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Article
Publication date: 31 May 2013

Sune Dueholm Müller and Peter Axel Nielsen

The purpose of the article is to investigate the impact of organizational culture on software process improvement (SPI). Is cultural congruence between an organization and…

1448

Abstract

Purpose

The purpose of the article is to investigate the impact of organizational culture on software process improvement (SPI). Is cultural congruence between an organization and an adopted process model required? How can the level of congruence between an organizational culture and the values and assumptions underlying an adopted process model be assessed?

Design/methodology/approach

The competing values framework and its associated assessment instrument are used in a case study to establish an organizational culture profile of a software development business unit within the case company. The instrument is supplemented with a technique to produce culture profiles of texts such as process models like the Capability Maturity Model Integration (CMMI) and the case company's quality management system. The different profiles are subsequently analyzed and compared.

Findings

The culture profile of the CMMI confirms previous research and depicts a result‐oriented, formalized, and structured organization. A comparison with the company's quality management system shows congruent culture profiles suggesting that the case company has succeeded in capturing underlying assumptions of the CMMI when updating the quality management system. The analysis also reveals the organizational culture profile of the business unit to be incongruent with the quality management system's profile. This disconfirms previous research claiming that congruence is a prerequisite. Further analysis reveals that actions were taken by managers in the case company to address the cultural challenges and successfully implement new processes. It is, therefore, concluded that cultural incongruence is not an insurmountable barrier to SPI. By comparing cultural profiles, some SPI implementation challenges become evident and that in turn allows for effective SPI management action.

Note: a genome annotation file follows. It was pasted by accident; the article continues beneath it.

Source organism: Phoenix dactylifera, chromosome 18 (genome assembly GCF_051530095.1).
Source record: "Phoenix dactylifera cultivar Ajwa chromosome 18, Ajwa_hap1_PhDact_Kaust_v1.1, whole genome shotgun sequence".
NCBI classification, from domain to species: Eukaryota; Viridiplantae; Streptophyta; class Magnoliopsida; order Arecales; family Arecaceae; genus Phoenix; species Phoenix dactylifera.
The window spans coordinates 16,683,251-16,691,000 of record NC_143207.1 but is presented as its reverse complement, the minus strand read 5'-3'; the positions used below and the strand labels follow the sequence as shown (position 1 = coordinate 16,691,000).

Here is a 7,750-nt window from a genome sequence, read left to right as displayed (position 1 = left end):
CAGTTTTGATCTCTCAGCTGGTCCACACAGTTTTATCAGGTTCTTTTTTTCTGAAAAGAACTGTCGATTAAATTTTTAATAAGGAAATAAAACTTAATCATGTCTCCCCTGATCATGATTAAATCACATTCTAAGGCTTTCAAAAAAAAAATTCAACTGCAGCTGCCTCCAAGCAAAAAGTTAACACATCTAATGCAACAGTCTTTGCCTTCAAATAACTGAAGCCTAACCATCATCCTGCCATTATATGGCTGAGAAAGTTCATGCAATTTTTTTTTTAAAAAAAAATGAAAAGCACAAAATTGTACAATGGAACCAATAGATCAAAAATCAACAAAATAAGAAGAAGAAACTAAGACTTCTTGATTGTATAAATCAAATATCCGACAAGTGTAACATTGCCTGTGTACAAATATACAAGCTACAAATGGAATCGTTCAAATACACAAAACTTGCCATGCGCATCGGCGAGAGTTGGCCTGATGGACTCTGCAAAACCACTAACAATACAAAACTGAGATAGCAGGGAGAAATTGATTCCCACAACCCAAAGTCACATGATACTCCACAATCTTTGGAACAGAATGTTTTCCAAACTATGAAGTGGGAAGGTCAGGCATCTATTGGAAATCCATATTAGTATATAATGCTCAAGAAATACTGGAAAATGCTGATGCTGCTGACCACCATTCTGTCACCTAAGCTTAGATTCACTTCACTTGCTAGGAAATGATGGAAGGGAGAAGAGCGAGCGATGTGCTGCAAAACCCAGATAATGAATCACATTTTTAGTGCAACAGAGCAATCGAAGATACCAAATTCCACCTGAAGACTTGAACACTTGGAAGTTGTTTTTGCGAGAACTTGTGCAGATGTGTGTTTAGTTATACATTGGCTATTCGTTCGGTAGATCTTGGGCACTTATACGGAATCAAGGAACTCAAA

Research limitations/implications

The research is based on a single case study and that is sufficient to disconfirm existing research. Additional research is, however, needed to validate both the proposed text analysis technique as well as the proposed process for assessing and managing cultural challenges confronting SPI projects.

Practical implications

SPI managers are provided with a more complex view of organizational culture in which congruence is not a necessity. SPI managers can choose to compare culture profiles and decide how to address incongruences. To that end the text analysis technique is offered as a web service that allows for analysis of all text‐based process models and standards, and of internal process documentation.

Originality/value

The proposed culture management process, including the text analysis technique, is a cost‐efficient approach to analyzing and providing the basis for managing cultural challenges during SPI in a specific company. The process provides understanding and guidance in dealing with the specific challenges faced by software companies during SPI.

Article
Publication date: 1 June 2015

Fatma Pakdil and Karen Moustafa Leonard